“We need good news,” Caputo told PolitickerNJ. “The fact is that the collapse in Atlantic City has resulted in layoffs and a regional depression. We now need $100 million in funding for Atlantic City. A casino in the north could help generate the revenue for that funding. I’ve been fighting for this for five or six years. Now it’s a question of getting it passed. This is a good year to do it. Of course, the decision is up to leadership. But I think the time is now to take our best shot.”
If the question goes on the ballot this November, lawmakers have to get it done by August 3rd.
“I’m absolutely thrilled that this is coming to a head,” Caputo said. “The loss of [the] Revel [Casino] had a tremendous negative impact. The only way they [Atlantic City] can survive is from some other source. The transition would be rough, and to be clear, none of us should stand in the way of people making a decision about where they want gaming in the state.”
We’ll get there. Can’t wait. For now…
NJTV, New Jersey’s public television network, this week opened its new 10,000 square-foot television studio at 2 Gateway Center, connected to Newark Penn Station. The ribbon-cutting ceremony turned out a star-studded cast of New Jersey’s own version of Hollywood: thick-set men in trench coats arriving in black SUV vehicles with black-tinted windows.
Last Friday, the former Councilman at Large for the City of Trenton and Chairman of the NJ Dominican American Elected and Appointed Officials Caucus celebrated with over 350 guests at the caucus’ third annual gala. Invited guests and speakers included State Democratic Chairman John Currie, state Senator Joe Vitale (D-19), and keynote speaker New York Senator Adriano Espaillat.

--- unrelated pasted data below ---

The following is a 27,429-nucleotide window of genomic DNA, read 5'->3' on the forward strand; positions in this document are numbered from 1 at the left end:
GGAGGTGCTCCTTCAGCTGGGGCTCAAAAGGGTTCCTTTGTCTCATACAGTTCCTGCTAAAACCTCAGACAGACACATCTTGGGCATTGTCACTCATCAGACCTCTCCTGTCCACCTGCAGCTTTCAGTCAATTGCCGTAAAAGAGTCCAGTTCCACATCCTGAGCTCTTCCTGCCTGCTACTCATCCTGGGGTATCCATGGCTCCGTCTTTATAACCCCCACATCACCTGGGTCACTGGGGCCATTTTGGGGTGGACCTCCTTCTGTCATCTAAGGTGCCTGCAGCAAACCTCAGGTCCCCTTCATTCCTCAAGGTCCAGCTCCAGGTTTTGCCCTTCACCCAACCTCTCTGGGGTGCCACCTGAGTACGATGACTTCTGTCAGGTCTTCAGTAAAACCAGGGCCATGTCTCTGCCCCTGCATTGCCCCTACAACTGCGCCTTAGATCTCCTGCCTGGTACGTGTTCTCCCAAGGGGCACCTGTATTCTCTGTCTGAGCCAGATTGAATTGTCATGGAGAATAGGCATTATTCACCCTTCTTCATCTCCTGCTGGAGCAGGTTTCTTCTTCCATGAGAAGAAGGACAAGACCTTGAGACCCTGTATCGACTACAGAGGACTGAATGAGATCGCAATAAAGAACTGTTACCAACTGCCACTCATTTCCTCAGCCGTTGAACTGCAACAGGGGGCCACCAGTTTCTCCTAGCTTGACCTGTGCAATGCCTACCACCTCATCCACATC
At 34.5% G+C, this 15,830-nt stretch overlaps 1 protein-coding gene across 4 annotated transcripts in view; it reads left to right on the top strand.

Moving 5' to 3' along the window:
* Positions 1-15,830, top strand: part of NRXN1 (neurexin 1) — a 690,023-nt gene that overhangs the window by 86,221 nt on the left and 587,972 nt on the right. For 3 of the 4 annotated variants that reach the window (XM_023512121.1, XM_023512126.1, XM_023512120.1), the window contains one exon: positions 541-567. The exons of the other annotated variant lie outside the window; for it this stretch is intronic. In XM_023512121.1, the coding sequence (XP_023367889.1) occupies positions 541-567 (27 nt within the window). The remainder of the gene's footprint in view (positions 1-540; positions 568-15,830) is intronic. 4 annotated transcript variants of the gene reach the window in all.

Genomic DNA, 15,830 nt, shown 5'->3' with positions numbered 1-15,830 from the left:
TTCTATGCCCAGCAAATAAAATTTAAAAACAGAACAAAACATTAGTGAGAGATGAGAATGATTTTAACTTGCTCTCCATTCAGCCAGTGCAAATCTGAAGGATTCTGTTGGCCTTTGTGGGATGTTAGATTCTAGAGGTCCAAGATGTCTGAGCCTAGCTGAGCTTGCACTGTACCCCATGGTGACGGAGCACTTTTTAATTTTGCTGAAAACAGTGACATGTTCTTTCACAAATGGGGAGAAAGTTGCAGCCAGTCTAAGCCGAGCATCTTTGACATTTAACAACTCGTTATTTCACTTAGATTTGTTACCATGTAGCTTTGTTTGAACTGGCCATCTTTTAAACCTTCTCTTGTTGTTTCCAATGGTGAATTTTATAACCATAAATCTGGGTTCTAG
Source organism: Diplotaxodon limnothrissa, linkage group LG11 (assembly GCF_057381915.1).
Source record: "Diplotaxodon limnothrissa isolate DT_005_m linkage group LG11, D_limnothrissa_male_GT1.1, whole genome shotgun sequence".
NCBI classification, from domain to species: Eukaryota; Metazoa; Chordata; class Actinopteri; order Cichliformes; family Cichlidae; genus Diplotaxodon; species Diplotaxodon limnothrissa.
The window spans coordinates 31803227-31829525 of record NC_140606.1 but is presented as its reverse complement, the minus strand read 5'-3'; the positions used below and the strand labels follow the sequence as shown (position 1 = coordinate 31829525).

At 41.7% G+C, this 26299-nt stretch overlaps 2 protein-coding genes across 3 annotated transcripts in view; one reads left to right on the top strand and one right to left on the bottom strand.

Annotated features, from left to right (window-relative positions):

Caucus members include over 50 representatives through the state including recently elected West New York Commissioner Margarita Guzman and the first Dominican American elected President to the Newark Board of Education Ariagna Perello.
The classy 39th District Assemblywoman emerged successfully this week from brain surgery in New York City, where doctors removed a brain aneurysm.
We will find out on Election Day, Tuesday, June 2nd.
There are no losers heading into Decision Day, just grim-faced warriors trudging toward euphoria – or, in the inimitable words of Lou Manzo – that feeling of just having been hit with a ton of bricks.
Below find just some of the key rivalries to watch come Tuesday.
We will put together a special Post Election Day Winners and Losers edition next Wednesday.
Of course, PolitickerNJ reporters will be in the field all weekend and through Tuesday to bring you all your up-to-the-minute Primary coverage.